YOUNGSTOWN, Ohio -- A pipeline project intended to transport natural gas liquids from the Utica and Marcellus shale plays to processing centers in Louisiana has been suspended indefinitely, according to one of the partners in the venture.
The Bluegrass Pipeline, a partnership between Oklahoma-based Williams and Boardwalk Pipeline Partners LP, Houston, was to cross most of Columbiana County and a small portion of Mahoning County, sending natural gas liquids from this region to the Gulf Coast.
According to a statement issued on its website, Williams suspended capital investments on the project "primarily in response to an insufficient level of firm customer commitments."
Clint Powell, business agent for Local 809 of the Laborers International union, which jurisdiction includes Columbiana and Harrison counties, said he is disappointed that the project was canceled.
"It was a heck of an opportunity," Powell said. "That was a huge pipeline that could have put a lot of people to work."
Powell estimates from 150 to 200 of his members would've been involved in the project, and that doesn't include other trades such as plumbers, operating engineers and Teamsters on the project.
"It's devastating it's not going to happen," he said.
Still, Powell said, his union remains busy with other oil-and-gas-related projects in the southern tier of the Utica.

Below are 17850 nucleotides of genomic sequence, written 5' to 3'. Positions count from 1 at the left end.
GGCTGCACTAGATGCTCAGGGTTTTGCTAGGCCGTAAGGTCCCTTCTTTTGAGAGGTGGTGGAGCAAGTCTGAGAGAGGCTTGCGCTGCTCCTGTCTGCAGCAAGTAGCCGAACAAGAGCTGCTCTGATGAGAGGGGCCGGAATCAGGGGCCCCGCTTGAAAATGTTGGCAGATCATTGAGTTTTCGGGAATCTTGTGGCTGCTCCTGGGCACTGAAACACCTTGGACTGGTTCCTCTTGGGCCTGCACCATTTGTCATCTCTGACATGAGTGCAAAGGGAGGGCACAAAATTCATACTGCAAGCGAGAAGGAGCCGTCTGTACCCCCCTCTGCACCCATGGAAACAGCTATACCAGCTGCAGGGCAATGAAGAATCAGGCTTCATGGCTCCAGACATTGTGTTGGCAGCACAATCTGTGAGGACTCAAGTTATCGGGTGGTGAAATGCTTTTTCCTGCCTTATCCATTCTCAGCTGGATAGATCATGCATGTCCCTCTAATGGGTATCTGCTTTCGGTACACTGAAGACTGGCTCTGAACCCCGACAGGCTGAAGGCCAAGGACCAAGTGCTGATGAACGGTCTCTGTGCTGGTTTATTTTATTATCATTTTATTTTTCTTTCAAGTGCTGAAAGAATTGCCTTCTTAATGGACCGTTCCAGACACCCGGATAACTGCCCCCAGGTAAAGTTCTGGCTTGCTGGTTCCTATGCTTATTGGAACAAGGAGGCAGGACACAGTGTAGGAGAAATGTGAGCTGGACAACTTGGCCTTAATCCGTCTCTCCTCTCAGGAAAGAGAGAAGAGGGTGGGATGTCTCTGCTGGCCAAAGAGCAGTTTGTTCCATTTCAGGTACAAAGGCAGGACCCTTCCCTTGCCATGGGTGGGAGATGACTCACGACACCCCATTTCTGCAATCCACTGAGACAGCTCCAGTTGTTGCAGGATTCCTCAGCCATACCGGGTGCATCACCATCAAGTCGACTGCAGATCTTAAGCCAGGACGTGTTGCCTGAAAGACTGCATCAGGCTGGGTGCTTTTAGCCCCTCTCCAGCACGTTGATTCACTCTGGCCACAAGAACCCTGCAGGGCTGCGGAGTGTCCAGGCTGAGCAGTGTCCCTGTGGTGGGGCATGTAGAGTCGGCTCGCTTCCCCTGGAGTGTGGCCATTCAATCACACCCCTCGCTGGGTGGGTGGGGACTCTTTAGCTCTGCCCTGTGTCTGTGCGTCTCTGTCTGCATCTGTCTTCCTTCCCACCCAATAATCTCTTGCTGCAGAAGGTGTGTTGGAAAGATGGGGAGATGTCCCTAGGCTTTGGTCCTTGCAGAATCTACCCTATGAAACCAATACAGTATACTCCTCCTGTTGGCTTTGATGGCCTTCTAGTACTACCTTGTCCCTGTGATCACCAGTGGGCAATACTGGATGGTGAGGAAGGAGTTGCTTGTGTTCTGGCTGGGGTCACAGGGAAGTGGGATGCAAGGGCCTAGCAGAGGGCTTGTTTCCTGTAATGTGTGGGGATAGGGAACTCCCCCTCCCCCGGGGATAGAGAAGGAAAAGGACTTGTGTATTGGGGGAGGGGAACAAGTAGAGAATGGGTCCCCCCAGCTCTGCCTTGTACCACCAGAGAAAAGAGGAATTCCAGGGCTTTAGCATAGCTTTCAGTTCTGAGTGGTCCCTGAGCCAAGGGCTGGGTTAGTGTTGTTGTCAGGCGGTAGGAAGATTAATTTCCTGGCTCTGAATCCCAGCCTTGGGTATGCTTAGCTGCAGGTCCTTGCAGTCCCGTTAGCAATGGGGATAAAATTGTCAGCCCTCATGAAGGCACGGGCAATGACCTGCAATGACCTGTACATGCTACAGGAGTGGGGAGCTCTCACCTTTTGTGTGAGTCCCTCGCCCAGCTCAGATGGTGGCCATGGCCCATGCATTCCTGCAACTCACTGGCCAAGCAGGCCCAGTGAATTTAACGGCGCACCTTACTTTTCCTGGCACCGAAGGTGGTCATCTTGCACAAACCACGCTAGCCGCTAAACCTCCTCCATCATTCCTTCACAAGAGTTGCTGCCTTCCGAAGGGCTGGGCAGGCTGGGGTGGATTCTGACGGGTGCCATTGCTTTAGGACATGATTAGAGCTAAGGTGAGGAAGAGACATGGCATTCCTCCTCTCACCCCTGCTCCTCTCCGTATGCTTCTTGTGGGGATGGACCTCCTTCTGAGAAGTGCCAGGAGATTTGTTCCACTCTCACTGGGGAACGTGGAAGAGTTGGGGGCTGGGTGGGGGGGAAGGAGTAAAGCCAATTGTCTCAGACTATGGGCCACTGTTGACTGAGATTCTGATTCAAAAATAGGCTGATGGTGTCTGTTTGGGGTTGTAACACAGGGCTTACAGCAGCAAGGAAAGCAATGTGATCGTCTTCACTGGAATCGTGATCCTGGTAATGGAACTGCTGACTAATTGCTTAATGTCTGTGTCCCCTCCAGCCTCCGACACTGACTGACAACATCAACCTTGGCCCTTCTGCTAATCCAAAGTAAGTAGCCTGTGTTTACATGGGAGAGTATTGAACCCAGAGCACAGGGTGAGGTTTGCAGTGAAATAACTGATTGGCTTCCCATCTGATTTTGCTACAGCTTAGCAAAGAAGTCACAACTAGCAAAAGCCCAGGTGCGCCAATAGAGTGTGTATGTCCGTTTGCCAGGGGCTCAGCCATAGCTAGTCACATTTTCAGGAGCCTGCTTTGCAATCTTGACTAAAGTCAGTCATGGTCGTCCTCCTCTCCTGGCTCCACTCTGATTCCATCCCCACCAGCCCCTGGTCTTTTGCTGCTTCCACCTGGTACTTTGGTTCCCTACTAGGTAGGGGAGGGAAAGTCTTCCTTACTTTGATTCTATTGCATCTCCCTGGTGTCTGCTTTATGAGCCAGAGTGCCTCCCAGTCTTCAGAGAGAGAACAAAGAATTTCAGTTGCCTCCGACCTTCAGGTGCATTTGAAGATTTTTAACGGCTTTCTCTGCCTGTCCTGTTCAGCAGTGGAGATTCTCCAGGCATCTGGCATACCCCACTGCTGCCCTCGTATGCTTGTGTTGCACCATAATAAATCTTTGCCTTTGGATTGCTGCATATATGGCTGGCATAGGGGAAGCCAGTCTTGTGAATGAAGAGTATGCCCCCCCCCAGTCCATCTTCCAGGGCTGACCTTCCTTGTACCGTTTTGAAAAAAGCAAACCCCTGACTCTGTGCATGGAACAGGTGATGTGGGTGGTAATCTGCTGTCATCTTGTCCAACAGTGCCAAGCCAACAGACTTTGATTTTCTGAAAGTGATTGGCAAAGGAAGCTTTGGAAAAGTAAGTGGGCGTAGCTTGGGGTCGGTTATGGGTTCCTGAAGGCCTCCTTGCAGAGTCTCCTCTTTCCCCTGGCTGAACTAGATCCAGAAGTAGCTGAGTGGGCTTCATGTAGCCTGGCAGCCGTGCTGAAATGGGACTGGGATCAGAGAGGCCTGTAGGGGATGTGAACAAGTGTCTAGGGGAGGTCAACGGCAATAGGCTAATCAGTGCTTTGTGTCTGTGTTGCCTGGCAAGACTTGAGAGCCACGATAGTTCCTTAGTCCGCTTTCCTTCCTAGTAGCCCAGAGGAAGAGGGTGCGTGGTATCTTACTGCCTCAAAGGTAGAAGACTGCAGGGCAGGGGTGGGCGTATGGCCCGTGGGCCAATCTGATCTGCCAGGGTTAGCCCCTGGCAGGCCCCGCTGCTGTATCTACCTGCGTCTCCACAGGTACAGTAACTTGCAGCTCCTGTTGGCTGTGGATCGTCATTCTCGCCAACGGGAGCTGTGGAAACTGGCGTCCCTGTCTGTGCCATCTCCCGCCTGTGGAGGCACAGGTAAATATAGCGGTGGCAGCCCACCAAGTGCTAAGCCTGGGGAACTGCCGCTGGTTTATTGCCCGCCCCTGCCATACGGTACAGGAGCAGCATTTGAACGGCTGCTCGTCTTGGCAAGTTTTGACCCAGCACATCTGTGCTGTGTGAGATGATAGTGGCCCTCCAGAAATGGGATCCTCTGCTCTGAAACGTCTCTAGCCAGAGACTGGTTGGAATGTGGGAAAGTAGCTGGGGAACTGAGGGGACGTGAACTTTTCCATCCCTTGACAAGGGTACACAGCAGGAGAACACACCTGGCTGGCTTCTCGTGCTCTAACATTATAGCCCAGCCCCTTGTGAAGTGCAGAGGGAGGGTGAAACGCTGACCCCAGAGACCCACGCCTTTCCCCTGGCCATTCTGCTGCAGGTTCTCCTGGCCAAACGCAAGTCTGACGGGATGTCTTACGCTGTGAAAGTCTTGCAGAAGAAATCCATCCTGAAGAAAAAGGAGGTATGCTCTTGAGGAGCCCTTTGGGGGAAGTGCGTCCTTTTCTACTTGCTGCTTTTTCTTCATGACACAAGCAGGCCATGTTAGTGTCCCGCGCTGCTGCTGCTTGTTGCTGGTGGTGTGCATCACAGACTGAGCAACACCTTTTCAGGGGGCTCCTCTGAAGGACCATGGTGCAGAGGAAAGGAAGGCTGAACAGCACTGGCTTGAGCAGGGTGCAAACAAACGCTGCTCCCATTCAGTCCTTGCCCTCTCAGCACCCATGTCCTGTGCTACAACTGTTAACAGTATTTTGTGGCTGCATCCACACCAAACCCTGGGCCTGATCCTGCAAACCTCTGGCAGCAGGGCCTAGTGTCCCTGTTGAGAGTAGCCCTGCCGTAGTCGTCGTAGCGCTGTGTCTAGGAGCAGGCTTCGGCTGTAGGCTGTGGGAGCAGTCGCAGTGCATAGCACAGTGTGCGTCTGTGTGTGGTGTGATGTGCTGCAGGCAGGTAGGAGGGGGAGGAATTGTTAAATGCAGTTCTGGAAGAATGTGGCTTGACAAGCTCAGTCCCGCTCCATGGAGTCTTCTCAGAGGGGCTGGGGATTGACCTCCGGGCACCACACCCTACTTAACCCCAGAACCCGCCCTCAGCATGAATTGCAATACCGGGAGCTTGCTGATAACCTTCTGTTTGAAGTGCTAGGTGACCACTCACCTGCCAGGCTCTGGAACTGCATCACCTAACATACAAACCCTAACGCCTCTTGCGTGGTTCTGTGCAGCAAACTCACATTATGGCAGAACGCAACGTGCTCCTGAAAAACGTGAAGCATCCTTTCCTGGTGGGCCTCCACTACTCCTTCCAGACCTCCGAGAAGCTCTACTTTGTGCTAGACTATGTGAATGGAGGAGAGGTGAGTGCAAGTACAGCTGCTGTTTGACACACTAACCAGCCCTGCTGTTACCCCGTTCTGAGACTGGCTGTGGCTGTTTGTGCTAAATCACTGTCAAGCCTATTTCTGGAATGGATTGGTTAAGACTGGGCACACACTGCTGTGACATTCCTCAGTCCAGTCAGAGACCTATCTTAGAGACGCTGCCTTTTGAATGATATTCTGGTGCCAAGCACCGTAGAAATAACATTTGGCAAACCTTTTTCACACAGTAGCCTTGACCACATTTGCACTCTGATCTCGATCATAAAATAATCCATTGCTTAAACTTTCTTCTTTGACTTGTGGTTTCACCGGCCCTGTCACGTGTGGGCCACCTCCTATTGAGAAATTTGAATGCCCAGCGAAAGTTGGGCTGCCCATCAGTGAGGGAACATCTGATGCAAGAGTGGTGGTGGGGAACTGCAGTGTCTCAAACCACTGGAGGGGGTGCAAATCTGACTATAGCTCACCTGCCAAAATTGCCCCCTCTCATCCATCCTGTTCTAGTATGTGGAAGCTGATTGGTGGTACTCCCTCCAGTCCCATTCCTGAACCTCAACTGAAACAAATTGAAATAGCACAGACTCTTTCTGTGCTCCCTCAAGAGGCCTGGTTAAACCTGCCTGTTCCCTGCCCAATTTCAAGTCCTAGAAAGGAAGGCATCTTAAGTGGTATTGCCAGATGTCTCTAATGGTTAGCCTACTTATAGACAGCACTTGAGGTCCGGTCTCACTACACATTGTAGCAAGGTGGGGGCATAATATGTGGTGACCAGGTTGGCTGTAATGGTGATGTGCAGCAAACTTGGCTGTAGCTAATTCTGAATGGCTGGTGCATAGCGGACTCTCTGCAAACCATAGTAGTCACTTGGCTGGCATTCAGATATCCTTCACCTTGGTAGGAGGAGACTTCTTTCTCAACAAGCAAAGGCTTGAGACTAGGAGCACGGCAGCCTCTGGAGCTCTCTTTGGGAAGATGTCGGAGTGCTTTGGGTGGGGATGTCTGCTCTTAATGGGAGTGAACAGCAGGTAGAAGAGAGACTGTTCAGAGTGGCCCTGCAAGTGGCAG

"We're still staying busy with MarkWest's plants in Cadiz and Hopedale," he reported. "Other energy companies as well are coming in, so it's still a good thing."
A statement jointly issued on the Bluegrass Pipeline website by Bluegrass representatives Bill Lawson and Michael McMahon thanked supporters and said they planned "to keep an open door for dialogue."
"While data show there will soon be a need for a large-scale solution like Bluegrass Pipeline to meet market needs, potential customers to date have so far chosen to focus on local solutions," the statement said. "As a result, we continue to pursue support for the project, but we are exercising capital discipline and not investing additional capital at this time."
By 2016, NGL production from the Marcellus and Utica shale region is expected to reach 650,000 barrels per day, marking an all-time high for U.S. NGL production, the statement said.
"In short, Bluegrass Pipeline appears to be a project that's ahead of its time," the statement said.
The project was to include the construction of 600 miles of new pipeline stretching from Mercer County, Pa., through Mahoning and Columbiana counties, and then south into Kentucky. There, the pipeline would tie into an existing pipeline that runs to Louisiana.
About 25 miles of pipeline were to run through Columbiana County, about 1.6 miles through Mahoning County. The project could have led to the creation of 200 to 300 new local construction jobs and millions of dollars in leasehold deals for landowners by 2015.
As of October, the project had signed roughly 10% of its intended leases in Columbiana County, Jim Curry, Bluegrass’ land right-of-way project manager said during an informational session at Crestview High School.
Bluegrass Pipeline also called for the potential of constructing new processing plants along the route of the pipeline.
That project hit a snag when landowners in Kentucky refused to sign on. In addition, Williams said that the margins for natural-gas liquids are lower today than when the project was announced more than a year ago.
In February, Williams announced that it would delay completion of the Bluegrass Pipeline by about a year, from 2015 until sometime in the second half of 2016.
Copyright 2014 The Business Journal, Youngstown, Ohio.
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